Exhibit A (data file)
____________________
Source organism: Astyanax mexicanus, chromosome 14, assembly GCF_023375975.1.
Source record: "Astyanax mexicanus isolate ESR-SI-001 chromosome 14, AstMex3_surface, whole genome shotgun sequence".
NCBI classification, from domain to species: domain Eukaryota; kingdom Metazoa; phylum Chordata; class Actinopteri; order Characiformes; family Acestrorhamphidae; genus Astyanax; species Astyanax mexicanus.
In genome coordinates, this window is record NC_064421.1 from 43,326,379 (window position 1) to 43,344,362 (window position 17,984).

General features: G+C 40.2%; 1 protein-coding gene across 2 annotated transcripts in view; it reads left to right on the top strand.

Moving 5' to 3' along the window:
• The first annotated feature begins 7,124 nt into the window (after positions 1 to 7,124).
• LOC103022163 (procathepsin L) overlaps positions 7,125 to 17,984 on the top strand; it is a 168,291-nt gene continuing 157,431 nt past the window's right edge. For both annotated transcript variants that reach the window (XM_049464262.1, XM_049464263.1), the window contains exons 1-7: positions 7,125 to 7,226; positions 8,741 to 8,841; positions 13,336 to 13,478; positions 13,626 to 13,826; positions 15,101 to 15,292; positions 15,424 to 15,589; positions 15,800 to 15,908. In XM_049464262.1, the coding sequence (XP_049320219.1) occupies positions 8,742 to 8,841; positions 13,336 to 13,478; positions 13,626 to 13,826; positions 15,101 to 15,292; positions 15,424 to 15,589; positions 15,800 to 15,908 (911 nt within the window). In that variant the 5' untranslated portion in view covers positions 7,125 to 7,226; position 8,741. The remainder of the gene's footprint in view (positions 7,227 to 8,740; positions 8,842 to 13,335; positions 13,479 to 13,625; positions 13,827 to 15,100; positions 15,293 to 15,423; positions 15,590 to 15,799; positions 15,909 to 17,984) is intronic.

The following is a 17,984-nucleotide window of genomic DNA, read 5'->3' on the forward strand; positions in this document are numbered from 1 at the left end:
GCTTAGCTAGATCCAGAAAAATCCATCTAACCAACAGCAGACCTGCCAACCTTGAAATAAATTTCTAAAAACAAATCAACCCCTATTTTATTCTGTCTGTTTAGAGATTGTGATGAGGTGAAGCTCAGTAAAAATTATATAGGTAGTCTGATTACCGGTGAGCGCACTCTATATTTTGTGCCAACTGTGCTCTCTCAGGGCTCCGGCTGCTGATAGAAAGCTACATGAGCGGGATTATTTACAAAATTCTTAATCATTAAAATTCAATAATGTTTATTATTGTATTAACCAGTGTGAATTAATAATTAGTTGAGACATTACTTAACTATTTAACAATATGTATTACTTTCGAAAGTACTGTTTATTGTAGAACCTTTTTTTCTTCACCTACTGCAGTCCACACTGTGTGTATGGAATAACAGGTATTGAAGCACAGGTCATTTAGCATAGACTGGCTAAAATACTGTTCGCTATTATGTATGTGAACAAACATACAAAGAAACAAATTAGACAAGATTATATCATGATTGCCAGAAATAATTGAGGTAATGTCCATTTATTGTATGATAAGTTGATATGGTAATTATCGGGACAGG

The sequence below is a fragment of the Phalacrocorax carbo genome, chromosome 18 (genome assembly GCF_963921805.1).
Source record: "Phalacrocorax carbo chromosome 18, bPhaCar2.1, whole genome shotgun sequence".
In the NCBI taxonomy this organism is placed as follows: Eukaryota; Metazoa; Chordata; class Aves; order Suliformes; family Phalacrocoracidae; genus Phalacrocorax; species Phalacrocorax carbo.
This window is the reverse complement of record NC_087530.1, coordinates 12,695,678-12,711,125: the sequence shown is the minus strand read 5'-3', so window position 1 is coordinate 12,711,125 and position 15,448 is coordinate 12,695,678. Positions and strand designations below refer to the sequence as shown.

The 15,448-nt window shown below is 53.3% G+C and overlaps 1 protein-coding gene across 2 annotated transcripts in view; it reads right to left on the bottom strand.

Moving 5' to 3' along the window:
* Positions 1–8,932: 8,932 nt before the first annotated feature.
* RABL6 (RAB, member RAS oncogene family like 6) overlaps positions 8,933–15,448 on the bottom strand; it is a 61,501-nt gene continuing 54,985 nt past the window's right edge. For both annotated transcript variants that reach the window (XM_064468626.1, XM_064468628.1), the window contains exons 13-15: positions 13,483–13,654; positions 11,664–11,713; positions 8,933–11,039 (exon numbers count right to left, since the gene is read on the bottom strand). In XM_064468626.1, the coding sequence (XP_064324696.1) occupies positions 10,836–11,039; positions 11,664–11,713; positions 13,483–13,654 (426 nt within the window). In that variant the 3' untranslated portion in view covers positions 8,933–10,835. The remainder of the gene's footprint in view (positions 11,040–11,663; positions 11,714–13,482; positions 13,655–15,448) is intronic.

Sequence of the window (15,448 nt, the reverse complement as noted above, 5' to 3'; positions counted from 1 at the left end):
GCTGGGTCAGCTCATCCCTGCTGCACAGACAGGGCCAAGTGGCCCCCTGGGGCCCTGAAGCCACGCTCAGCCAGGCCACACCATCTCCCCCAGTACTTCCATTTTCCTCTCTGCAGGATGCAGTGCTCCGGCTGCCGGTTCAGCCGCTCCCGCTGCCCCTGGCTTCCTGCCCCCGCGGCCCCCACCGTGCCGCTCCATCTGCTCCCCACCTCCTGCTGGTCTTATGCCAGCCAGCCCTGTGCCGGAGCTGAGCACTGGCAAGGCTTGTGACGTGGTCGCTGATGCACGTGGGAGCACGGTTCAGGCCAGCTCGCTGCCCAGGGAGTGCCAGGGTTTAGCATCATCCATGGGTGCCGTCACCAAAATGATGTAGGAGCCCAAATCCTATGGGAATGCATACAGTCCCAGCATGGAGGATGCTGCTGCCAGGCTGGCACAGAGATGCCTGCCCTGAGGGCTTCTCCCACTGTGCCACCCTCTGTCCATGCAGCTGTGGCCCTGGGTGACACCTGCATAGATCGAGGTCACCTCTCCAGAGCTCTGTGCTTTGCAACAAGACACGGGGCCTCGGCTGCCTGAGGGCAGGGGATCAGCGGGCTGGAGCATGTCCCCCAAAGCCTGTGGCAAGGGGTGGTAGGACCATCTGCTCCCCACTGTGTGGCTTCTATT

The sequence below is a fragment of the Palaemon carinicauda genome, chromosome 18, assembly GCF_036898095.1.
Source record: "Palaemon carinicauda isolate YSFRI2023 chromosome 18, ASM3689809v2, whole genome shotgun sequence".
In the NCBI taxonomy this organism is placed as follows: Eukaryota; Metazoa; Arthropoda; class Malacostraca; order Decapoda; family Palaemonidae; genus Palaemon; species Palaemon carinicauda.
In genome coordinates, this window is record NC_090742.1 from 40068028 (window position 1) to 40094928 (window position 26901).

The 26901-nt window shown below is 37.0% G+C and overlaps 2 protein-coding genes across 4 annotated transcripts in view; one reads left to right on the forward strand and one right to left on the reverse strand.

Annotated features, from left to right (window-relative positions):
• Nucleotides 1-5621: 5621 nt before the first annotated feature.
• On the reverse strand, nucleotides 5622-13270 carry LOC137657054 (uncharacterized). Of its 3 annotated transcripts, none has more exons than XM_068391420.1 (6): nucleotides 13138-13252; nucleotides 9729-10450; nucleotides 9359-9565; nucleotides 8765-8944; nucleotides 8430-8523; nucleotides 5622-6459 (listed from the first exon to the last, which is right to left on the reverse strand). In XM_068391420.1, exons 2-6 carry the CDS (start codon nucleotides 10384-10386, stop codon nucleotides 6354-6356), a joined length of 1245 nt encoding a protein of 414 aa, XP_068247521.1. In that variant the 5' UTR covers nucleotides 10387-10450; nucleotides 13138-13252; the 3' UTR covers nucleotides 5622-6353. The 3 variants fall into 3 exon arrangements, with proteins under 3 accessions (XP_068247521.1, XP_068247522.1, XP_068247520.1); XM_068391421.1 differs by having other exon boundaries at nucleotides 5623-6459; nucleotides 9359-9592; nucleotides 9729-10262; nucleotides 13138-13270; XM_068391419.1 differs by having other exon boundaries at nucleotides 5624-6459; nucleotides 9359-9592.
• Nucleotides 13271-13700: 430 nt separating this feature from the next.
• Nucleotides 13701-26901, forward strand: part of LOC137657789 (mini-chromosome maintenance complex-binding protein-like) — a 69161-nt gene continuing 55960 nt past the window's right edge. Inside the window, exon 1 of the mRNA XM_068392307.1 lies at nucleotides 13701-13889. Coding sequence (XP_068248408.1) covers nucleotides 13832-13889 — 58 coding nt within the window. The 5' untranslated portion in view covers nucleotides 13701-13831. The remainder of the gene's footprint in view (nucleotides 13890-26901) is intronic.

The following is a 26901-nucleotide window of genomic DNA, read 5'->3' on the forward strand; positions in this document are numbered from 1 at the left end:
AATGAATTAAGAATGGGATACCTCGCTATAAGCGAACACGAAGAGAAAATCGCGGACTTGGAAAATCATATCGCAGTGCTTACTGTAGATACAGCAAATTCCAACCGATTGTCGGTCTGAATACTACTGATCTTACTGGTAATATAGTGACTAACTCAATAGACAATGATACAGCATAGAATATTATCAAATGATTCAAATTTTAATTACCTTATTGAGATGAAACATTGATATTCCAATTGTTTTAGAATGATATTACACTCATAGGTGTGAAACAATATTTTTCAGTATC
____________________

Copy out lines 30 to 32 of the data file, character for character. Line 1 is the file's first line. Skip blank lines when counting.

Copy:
• Nucleotides 13701-26901, forward strand: part of LOC137657789 (mini-chromosome maintenance complex-binding protein-like) — a 69161-nt gene continuing 55960 nt past the window's right edge. Inside the window, exon 1 of the mRNA XM_068392307.1 lies at nucleotides 13701-13889. Coding sequence (XP_068248408.1) covers nucleotides 13832-13889 — 58 coding nt within the window. The 5' untranslated portion in view covers nucleotides 13701-13831. The remainder of the gene's footprint in view (nucleotides 13890-26901) is intronic.

The following is a 26901-nucleotide window of genomic DNA, read 5'->3' on the forward strand; positions in this document are numbered from 1 at the left end:
AATGAATTAAGAATGGGATACCTCGCTATAAGCGAACACGAAGAGAAAATCGCGGACTTGGAAAATCATATCGCAGTGCTTACTGTAGATACAGCAAATTCCAACCGATTGTCGGTCTGAATACTACTGATCTTACTGGTAATATAGTGACTAACTCAATAGACAATGATACAGCATAGAATATTATCAAATGATTCAAATTTTAATTACCTTATTGAGATGAAACATTGATATTCCAATTGTTTTAGAATGATATTACACTCATAGGTGTGAAACAATATTTTTCAGTATC